Then, shall wondering crowds observe how that, with the exception of his whip, it is all his eye; and crowned heads shall see them fed on oats, and stand alone unmoved and undismayed, while counters flee affrighted when the coursers neigh!'
Such, my child, were the reflections from which I was only awakened then, as I am now, by the necessity of attending to matters of present though minor importance. I offer no apology to you for the digression, for it brings me very naturally to the subject of change, which is the very subject of which I desire to treat.
In fact, my child, you have changed hands. Henceforth I resign you to the guardianship and protection of one of my most intimate and valued friends, Mr. Ainsworth, with whom, and with you, my best wishes and warmest feelings will ever remain. I reap no gain or profit by parting from you, nor will any conveyance of your property be required, for, in this respect, you have always been literally 'Bentley's' Miscellany, and never mine.
Unlike the driver of the old Manchester mail, I regard this altered state of things with feelings of unmingled pleasure and satisfaction.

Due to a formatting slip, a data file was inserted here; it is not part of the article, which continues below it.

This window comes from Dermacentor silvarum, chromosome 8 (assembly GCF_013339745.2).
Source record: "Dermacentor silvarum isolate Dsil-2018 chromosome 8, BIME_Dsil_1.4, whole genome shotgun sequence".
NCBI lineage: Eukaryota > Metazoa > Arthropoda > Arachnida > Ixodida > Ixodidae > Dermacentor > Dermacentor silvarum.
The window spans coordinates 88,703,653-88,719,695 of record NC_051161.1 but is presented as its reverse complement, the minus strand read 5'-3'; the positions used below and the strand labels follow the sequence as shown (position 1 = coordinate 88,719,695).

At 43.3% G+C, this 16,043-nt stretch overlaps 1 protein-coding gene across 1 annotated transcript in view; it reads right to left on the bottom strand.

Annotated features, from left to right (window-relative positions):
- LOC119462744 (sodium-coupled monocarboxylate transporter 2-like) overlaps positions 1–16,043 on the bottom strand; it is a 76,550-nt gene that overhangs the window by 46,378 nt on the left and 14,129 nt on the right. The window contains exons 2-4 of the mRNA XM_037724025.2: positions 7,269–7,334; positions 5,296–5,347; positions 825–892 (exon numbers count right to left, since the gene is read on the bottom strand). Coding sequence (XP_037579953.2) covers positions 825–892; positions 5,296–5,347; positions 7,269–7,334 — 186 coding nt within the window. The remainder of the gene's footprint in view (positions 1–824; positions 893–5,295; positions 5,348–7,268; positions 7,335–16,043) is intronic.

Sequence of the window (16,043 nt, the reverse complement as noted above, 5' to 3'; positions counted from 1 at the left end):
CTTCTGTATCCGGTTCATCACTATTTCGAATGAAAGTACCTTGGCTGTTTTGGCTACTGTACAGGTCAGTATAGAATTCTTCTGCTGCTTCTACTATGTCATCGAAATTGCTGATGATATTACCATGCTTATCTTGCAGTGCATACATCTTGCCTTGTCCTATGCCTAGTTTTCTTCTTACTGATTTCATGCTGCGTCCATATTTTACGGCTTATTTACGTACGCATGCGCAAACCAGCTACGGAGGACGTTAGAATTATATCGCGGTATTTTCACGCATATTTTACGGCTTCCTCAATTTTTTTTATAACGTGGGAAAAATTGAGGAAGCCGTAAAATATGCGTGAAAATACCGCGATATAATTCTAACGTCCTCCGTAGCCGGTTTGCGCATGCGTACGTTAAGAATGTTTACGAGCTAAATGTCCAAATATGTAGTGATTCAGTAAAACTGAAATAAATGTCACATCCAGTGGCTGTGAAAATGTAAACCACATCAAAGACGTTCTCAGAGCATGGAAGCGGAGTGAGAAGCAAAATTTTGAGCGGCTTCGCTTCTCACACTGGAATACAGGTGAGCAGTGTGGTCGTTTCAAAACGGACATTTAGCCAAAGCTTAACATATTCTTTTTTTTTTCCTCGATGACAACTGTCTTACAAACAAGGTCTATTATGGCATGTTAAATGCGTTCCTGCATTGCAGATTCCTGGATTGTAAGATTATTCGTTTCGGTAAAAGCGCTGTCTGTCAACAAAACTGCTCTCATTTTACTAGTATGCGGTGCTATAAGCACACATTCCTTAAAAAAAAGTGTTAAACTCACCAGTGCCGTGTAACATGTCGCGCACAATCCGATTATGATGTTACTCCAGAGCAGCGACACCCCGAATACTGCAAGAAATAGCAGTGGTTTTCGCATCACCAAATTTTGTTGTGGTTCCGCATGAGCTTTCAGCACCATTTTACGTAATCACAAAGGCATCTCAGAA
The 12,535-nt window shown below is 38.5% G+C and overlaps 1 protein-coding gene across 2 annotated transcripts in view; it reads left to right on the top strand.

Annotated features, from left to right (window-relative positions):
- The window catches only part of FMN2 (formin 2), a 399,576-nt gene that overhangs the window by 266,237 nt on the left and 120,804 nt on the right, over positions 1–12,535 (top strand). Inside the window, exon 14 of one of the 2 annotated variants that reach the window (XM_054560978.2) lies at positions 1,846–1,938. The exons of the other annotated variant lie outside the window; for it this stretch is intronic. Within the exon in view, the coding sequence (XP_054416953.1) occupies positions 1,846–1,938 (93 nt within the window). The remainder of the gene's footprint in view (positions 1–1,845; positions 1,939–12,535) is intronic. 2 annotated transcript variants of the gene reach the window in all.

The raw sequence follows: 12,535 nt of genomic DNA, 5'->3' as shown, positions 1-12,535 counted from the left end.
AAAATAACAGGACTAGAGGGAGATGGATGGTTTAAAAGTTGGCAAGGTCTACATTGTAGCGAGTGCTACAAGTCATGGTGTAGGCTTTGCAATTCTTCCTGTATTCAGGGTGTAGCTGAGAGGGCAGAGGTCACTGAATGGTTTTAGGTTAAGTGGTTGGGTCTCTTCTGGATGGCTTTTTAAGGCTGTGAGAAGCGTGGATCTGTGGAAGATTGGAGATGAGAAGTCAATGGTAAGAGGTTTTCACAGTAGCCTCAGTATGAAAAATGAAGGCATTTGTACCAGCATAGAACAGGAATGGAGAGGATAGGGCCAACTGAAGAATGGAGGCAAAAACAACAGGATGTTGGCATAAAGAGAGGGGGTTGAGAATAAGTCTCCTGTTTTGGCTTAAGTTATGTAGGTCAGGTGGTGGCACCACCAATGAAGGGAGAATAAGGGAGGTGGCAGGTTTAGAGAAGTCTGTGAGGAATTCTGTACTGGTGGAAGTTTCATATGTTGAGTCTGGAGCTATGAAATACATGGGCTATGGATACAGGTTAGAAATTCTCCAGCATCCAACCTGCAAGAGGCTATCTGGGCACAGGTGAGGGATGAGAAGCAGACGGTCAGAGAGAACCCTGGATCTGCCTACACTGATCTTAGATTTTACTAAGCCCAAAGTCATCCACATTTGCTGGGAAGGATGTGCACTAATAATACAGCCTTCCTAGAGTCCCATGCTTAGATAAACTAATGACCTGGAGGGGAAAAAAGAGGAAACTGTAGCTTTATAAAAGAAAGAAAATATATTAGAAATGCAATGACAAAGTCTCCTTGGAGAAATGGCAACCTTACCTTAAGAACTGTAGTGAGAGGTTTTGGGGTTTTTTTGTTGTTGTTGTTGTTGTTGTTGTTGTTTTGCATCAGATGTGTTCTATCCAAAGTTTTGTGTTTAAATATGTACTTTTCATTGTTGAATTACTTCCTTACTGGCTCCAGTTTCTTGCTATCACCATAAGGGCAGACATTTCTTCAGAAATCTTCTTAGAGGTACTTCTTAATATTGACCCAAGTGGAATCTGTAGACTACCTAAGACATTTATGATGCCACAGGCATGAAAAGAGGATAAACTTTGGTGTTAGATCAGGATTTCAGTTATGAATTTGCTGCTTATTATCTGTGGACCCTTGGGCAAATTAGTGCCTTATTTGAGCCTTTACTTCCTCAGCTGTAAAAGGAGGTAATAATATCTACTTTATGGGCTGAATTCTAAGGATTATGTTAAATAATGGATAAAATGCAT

Unlike the guard of the new Manchester mail, YOUR guard is at home in his new place, and has roystering highwaymen and gallant desperadoes ever within call. And if I might compare you, my child, to an engine; (not a Tory engine, nor a Whig engine, but a brisk and rapid locomotive;) your friends and patrons to passengers; and he who now stands towards you in loco parentis as the skilful engineer and supervisor of the whole, I would humbly crave leave to postpone the departure of the train on its new and auspicious course for one brief instant, while, with hat in hand, I approach side by side with the friend who travelled with me on the old road, and presume to solicit favour and kindness in behalf of him and his new charge, both for their sakes and that of the old coachman,